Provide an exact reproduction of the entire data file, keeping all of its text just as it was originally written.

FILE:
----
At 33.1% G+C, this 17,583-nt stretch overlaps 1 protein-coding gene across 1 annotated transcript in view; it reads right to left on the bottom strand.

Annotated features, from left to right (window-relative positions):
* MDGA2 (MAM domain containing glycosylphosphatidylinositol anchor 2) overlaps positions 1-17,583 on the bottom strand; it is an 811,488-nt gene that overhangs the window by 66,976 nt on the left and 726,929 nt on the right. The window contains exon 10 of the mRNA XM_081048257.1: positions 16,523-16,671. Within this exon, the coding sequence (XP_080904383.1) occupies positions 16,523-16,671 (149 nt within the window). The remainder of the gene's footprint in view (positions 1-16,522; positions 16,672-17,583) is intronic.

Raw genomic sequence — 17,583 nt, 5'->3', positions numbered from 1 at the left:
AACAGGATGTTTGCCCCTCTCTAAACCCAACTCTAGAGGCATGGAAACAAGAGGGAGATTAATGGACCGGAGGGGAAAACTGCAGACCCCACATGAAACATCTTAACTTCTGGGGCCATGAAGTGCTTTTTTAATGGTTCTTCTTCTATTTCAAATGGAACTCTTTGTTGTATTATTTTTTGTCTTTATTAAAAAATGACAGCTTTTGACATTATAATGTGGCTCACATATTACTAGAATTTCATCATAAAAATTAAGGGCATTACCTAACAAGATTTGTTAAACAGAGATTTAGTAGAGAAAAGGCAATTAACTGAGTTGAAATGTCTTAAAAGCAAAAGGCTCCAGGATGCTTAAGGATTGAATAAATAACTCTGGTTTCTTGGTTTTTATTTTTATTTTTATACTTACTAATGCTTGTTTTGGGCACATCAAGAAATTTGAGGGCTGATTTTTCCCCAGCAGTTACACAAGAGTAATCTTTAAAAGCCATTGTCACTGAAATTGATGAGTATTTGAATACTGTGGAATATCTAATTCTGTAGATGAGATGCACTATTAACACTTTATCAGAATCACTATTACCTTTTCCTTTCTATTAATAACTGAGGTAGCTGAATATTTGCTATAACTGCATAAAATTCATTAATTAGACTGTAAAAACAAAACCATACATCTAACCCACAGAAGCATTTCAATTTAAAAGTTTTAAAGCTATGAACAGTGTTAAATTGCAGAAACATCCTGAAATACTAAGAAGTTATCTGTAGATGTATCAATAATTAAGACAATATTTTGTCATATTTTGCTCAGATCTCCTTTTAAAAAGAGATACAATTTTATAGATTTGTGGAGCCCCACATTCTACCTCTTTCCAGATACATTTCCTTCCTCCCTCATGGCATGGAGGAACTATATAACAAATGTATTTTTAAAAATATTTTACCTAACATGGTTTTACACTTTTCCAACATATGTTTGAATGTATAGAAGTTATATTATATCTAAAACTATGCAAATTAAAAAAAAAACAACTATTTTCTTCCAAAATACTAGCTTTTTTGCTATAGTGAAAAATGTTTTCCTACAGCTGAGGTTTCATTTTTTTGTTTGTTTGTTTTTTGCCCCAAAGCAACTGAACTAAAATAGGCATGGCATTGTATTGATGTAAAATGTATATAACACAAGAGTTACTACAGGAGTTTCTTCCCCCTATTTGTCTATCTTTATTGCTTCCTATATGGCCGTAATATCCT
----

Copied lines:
At 33.1% G+C, this 17,583-nt stretch overlaps 1 protein-coding gene across 1 annotated transcript in view; it reads right to left on the bottom strand.

Annotated features, from left to right (window-relative positions):
* MDGA2 (MAM domain containing glycosylphosphatidylinositol anchor 2) overlaps positions 1-17,583 on the bottom strand; it is an 811,488-nt gene that overhangs the window by 66,976 nt on the left and 726,929 nt on the right. The window contains exon 10 of the mRNA XM_081048257.1: positions 16,523-16,671. Within this exon, the coding sequence (XP_080904383.1) occupies positions 16,523-16,671 (149 nt within the window). The remainder of the gene's footprint in view (positions 1-16,522; positions 16,672-17,583) is intronic.

Raw genomic sequence — 17,583 nt, 5'->3', positions numbered from 1 at the left:
AACAGGATGTTTGCCCCTCTCTAAACCCAACTCTAGAGGCATGGAAACAAGAGGGAGATTAATGGACCGGAGGGGAAAACTGCAGACCCCACATGAAACATCTTAACTTCTGGGGCCATGAAGTGCTTTTTTAATGGTTCTTCTTCTATTTCAAATGGAACTCTTTGTTGTATTATTTTTTGTCTTTATTAAAAAATGACAGCTTTTGACATTATAATGTGGCTCACATATTACTAGAATTTCATCATAAAAATTAAGGGCATTACCTAACAAGATTTGTTAAACAGAGATTTAGTAGAGAAAAGGCAATTAACTGAGTTGAAATGTCTTAAAAGCAAAAGGCTCCAGGATGCTTAAGGATTGAATAAATAACTCTGGTTTCTTGGTTTTTATTTTTATTTTTATACTTACTAATGCTTGTTTTGGGCACATCAAGAAATTTGAGGGCTGATTTTTCCCCAGCAGTTACACAAGAGTAATCTTTAAAAGCCATTGTCACTGAAATTGATGAGTATTTGAATACTGTGGAATATCTAATTCTGTAGATGAGATGCACTATTAACACTTTATCAGAATCACTATTACCTTTTCCTTTCTATTAATAACTGAGGTAGCTGAATATTTGCTATAACTGCATAAAATTCATTAATTAGACTGTAAAAACAAAACCATACATCTAACCCACAGAAGCATTTCAATTTAAAAGTTTTAAAGCTATGAACAGTGTTAAATTGCAGAAACATCCTGAAATACTAAGAAGTTATCTGTAGATGTATCAATAATTAAGACAATATTTTGTCATATTTTGCTCAGATCTCCTTTTAAAAAGAGATACAATTTTATAGATTTGTGGAGCCCCACATTCTACCTCTTTCCAGATACATTTCCTTCCTCCCTCATGGCATGGAGGAACTATATAACAAATGTATTTTTAAAAATATTTTACCTAACATGGTTTTACACTTTTCCAACATATGTTTGAATGTATAGAAGTTATATTATATCTAAAACTATGCAAATTAAAAAAAAAACAACTATTTTCTTCCAAAATACTAGCTTTTTTGCTATAGTGAAAAATGTTTTCCTACAGCTGAGGTTTCATTTTTTTGTTTGTTTGTTTTTTGCCCCAAAGCAACTGAACTAAAATAGGCATGGCATTGTATTGATGTAAAATGTATATAACACAAGAGTTACTACAGGAGTTTCTTCCCCCTATTTGTCTATCTTTATTGCTTCCTATATGGCCGTAATATCCT